A new study led by Dartmouth College has found that an invasive wasp – which has already caused significant damage in the Southern Hemisphere – could spread throughout North America. For now, it appears that nature’s defenses are keeping this insect under control.
The experts estimate that the Sirex woodwasp (Sirex noctilio) has the potential to reproduce at rates two to three times higher in North America than in its native range in Europe, Asia, and North Africa. Although its impact in this new territory has been limited so far, under the right conditions it could spread quickly and pose major threats to local ecosystems.
Unlike yellow jackets and other common species of wasps, Sirex woodwasps eat wood instead of fruit and meat. Injecting a fungus and a dose of venom into trees can weaken and sometimes even kill them.
The woodwasps also place eggs in the trees, where their larvae hatch and feed on wood that was pre-digested by the fungi. While other invasive species are limited in range by sensitivity to temperature and other climatic factors, the woodwasps do not seem to be restricted by climate.
Although the wasps are considered to be minor tree-eating scavengers in their native region (Galicia, Spain), in non-native areas such as New Zealand, Australia, Chile, Argentina, and other countries in the Southern Hemisphere – where they have no natural enemies – they are responsible for major attacks on pine trees and can be highly expensive to manage. Since entering the United States in 2004 at a cargo port on Lake Ontario, these wasps have expanded throughout the entire northeastern U.S. and parts of Quebec and Ontario in Canada.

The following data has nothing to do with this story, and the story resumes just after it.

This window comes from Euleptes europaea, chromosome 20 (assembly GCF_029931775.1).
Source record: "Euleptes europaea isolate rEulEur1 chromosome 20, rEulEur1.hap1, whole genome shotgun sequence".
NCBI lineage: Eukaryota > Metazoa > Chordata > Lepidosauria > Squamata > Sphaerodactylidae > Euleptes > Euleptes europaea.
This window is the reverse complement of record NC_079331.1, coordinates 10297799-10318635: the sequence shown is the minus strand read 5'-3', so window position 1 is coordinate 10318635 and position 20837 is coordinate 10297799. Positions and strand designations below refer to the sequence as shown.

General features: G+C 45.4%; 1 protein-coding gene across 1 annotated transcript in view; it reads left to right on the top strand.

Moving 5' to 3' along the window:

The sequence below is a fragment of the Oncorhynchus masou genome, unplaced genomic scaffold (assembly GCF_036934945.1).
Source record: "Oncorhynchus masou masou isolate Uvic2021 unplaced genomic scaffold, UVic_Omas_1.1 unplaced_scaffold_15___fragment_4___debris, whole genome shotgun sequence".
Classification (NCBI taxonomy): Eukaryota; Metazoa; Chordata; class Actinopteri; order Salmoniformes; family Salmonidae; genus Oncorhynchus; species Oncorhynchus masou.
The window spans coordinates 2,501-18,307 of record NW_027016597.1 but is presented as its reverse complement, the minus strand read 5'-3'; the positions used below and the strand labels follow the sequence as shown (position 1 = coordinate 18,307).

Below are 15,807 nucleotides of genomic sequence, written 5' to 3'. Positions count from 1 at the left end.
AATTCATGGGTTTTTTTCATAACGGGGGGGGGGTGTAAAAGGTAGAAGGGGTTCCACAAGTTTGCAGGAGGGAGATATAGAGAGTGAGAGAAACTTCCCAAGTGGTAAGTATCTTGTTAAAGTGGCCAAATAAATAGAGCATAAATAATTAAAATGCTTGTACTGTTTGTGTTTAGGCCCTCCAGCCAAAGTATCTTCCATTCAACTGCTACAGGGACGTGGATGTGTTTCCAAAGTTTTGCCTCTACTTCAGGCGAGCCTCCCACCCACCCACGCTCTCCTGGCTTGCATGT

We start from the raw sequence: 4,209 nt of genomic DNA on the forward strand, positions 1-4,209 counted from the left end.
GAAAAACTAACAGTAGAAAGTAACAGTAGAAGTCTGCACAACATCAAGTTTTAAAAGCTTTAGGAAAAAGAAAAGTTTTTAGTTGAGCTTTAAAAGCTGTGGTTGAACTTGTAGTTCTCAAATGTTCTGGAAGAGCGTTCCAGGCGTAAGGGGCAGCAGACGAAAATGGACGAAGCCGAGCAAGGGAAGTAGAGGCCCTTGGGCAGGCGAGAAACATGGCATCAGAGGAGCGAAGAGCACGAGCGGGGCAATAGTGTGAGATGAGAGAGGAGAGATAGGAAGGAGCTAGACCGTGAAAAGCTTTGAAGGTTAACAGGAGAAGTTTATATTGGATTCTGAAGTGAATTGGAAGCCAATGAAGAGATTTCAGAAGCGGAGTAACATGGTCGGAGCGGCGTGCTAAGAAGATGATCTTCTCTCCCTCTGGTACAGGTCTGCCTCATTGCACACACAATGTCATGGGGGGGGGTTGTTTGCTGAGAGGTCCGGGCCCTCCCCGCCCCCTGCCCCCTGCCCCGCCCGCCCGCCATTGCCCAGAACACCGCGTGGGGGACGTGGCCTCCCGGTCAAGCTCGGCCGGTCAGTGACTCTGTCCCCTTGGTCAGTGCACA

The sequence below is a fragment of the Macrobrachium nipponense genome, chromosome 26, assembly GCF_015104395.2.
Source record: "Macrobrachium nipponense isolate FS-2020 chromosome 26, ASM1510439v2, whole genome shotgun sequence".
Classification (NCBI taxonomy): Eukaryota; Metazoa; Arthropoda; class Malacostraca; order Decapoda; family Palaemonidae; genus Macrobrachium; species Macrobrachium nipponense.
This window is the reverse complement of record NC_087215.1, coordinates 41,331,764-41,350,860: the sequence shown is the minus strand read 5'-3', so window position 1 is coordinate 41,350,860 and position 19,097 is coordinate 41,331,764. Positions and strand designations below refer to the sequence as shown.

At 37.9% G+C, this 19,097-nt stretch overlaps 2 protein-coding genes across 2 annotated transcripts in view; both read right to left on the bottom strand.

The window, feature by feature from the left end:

According to the scientists, the woodwasp has the potential to be over 150 percent more productive in the U.S. than in Spain. Its higher reproduction rates in the Northeast are partly driven by their different relationship with a parasitic worm that sterilizes wasp eggs in Spain, but not in its new territory. Fortunately, due to the relative scarcity of host pine trees in northeastern U.S. and the existence of natural enemies such as parasitic wasps, these regions appear more resilient to the invaders than initially thought.
“When we first observed the Sirex woodwasp in North America, we said ‘oh no, we better brace ourselves for this,’” said study lead author Flora Krivak-Tetley, an expert in invasive species at Dartmouth. “We are not sure how it will go in other parts of the continent but, for the moment, nature has rallied to its own defense against this woodwasp.”
However, if the wasp will expand in southern or western states – which have larger populations of pine trees – it could cause extensive damage. “This wasp will continue to spread throughout North America and can be expected to eventually show up everywhere there are pine trees,” said study senior author Matthew Ayres, a professor of Biology at Dartmouth. “The good fortune we’ve enjoyed so far with the Sirex woodwasp could change if the insect reaches areas with higher resource availability and fewer natural enemies.”
The study is published in the journal NeoBiota.